Accredited, online ACLS training in New Hampshire

Accepted across North America and Canada, done in 3 hours. Up to 8 AMA CME/CE credits each.

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10% off with 2 courses, 15% off with 3

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10% multiple course discount is applied, add one more course for the 15% discount

15% multiple course discount is applied

State acceptance in New Hampshire

Physicians: We are accepted by the NH Board of Medicine because we are accredited by AMA (category 1)

Title XXX occupations and professions Chapter 329 physicians and surgeons Renewal of licenses Section 329:16-g 329:16-g Continuing medical education requirement. — As a condition of renewal of license, the board shall require each licensee to show proof at least at every biennial license renewal that the licensee has completed 100 hours of approved continuing medical education program within the preceding 2 years.

According to Mary West, the CME coordinator:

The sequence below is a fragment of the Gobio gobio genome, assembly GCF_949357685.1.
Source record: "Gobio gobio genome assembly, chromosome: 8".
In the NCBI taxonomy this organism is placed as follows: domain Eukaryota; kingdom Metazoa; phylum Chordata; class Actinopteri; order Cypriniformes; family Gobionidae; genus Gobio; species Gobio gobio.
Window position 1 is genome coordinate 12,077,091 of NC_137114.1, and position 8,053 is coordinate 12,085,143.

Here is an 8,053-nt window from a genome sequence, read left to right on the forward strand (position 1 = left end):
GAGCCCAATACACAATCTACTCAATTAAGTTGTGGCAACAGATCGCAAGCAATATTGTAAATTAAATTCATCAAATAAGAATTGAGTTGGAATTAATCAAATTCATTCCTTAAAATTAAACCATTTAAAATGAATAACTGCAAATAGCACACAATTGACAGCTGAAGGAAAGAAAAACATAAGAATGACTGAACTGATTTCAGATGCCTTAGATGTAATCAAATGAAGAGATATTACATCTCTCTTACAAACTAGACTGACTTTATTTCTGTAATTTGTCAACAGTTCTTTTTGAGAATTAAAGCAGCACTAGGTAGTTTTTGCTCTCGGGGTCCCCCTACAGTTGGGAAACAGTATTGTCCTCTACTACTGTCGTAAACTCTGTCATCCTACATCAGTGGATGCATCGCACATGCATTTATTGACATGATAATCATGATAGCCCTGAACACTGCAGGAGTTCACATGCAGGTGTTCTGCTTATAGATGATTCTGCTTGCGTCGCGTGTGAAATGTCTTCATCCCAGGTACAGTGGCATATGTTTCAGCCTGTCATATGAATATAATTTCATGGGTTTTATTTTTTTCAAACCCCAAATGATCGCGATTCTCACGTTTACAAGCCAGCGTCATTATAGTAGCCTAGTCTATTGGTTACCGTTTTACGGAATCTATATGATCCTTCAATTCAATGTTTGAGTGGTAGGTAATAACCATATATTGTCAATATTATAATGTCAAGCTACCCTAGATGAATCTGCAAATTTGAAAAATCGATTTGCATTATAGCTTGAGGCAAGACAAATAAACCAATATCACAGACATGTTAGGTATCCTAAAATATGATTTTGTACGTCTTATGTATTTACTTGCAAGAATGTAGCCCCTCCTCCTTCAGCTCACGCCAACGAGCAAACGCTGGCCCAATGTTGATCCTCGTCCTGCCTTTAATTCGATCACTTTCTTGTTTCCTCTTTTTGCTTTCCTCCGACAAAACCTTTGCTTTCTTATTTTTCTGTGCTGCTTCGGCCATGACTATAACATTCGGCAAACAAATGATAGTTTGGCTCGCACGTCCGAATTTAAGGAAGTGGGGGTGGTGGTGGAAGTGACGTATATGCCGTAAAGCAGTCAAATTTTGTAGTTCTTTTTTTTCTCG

NH physicians are required to document 100 credits of CME obtained in the two calendar years prior to their license renewal. Of those, 40 must be AMA PRA category 1 credit. The remaining 60 credits may be either category 1 or category 2 (journal reading, writing, teaching, etc.)

Verification Link

Nurses: We are accepted by the NH Board of Nursing because ACLS and BLS are eligible for continuing education credit

Continuing education requirements RN/LPN 30 contact hours in 2 years immediately preceding license application including workshops, conferences, lectures or other education offerings designed to enhance nursing knowledge, judgment, and skills.

Activities/topics eligible for continuing education: Initial or renewal of ACLS/BLS certification

Verification Link

Dentists: We are accepted by the NH Board of Dentistry because we are accredited by ADA CERP and we offer a hands on component for certification

As of 10/5/15, CPR must include hands on component.

Den 403.03 Continuing education requirement. (b) Dentists with an active New Hampshire license shall complete a minimum of 40 CEUs of continuing education per biennium. At least 30 CEUs shall be earned in clinical dental care subjects, including successful completion of a BLS-HCP course as specified in Den 403.07(b) Den 403.07 categories of credit. (a) A licensee shall be entitled to obtain up to 100% of the required CEUs in any or all of the following categories: (1) Education and scientific courses sponsored or approved by the following:

 a.  American Dental Association, component societies and constituent societies;